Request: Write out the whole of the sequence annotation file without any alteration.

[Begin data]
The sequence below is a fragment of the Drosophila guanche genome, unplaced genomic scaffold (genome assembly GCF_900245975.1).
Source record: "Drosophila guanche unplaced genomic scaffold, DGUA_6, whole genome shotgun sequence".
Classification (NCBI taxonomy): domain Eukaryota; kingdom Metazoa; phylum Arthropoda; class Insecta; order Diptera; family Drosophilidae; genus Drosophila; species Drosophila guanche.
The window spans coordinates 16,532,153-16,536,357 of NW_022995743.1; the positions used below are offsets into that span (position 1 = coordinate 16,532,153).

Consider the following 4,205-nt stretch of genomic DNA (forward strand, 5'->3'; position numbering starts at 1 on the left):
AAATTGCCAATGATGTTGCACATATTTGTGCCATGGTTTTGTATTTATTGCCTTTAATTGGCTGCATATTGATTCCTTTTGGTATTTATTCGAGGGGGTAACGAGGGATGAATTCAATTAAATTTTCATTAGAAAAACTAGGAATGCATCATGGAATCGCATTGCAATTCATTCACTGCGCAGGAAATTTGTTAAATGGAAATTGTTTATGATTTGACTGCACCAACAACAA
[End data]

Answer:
The sequence below is a fragment of the Drosophila guanche genome, unplaced genomic scaffold (genome assembly GCF_900245975.1).
Source record: "Drosophila guanche unplaced genomic scaffold, DGUA_6, whole genome shotgun sequence".
Classification (NCBI taxonomy): domain Eukaryota; kingdom Metazoa; phylum Arthropoda; class Insecta; order Diptera; family Drosophilidae; genus Drosophila; species Drosophila guanche.
The window spans coordinates 16,532,153-16,536,357 of NW_022995743.1; the positions used below are offsets into that span (position 1 = coordinate 16,532,153).

Consider the following 4,205-nt stretch of genomic DNA (forward strand, 5'->3'; position numbering starts at 1 on the left):
AAATTGCCAATGATGTTGCACATATTTGTGCCATGGTTTTGTATTTATTGCCTTTAATTGGCTGCATATTGATTCCTTTTGGTATTTATTCGAGGGGGTAACGAGGGATGAATTCAATTAAATTTTCATTAGAAAAACTAGGAATGCATCATGGAATCGCATTGCAATTCATTCACTGCGCAGGAAATTTGTTAAATGGAAATTGTTTATGATTTGACTGCACCAACAACAA